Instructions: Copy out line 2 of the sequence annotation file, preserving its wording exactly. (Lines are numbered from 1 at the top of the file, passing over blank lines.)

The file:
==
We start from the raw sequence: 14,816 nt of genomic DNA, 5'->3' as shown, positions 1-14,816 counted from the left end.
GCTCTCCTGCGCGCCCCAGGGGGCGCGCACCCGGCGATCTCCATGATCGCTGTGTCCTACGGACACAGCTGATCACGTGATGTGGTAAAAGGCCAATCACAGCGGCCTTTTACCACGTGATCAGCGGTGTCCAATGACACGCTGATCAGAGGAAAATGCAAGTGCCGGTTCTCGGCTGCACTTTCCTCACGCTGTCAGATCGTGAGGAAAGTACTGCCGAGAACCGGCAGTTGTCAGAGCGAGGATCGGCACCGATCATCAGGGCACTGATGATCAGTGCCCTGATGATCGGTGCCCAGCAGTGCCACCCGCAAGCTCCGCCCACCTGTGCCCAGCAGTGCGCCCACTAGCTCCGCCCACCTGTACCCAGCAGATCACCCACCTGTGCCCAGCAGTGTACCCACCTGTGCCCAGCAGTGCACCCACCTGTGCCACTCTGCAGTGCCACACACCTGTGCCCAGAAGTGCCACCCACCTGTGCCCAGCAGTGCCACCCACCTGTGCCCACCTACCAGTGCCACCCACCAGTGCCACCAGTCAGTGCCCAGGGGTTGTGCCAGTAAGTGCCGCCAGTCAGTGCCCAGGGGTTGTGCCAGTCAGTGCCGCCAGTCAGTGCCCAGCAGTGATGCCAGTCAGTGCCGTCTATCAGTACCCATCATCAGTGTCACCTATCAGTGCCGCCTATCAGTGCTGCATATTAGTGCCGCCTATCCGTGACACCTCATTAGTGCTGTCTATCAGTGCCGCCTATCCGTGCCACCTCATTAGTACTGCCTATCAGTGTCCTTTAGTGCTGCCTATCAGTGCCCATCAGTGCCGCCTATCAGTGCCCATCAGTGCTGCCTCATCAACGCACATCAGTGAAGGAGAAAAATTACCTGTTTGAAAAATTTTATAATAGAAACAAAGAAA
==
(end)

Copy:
GCTCTCCTGCGCGCCCCAGGGGGCGCGCACCCGGCGATCTCCATGATCGCTGTGTCCTACGGACACAGCTGATCACGTGATGTGGTAAAAGGCCAATCACAGCGGCCTTTTACCACGTGATCAGCGGTGTCCAATGACACGCTGATCAGAGGAAAATGCAAGTGCCGGTTCTCGGCTGCACTTTCCTCACGCTGTCAGATCGTGAGGAAAGTACTGCCGAGAACCGGCAGTTGTCAGAGCGAGGATCGGCACCGATCATCAGGGCACTGATGATCAGTGCCCTGATGATCGGTGCCCAGCAGTGCCACCCGCAAGCTCCGCCCACCTGTGCCCAGCAGTGCGCCCACTAGCTCCGCCCACCTGTACCCAGCAGATCACCCACCTGTGCCCAGCAGTGTACCCACCTGTGCCCAGCAGTGCACCCACCTGTGCCACTCTGCAGTGCCACACACCTGTGCCCAGAAGTGCCACCCACCTGTGCCCAGCAGTGCCACCCACCTGTGCCCACCTACCAGTGCCACCCACCAGTGCCACCAGTCAGTGCCCAGGGGTTGTGCCAGTAAGTGCCGCCAGTCAGTGCCCAGGGGTTGTGCCAGTCAGTGCCGCCAGTCAGTGCCCAGCAGTGATGCCAGTCAGTGCCGTCTATCAGTACCCATCATCAGTGTCACCTATCAGTGCCGCCTATCAGTGCTGCATATTAGTGCCGCCTATCCGTGACACCTCATTAGTGCTGTCTATCAGTGCCGCCTATCCGTGCCACCTCATTAGTACTGCCTATCAGTGTCCTTTAGTGCTGCCTATCAGTGCCCATCAGTGCCGCCTATCAGTGCCCATCAGTGCTGCCTCATCAACGCACATCAGTGAAGGAGAAAAATTACCTGTTTGAAAAATTTTATAATAGAAACAAAGAAA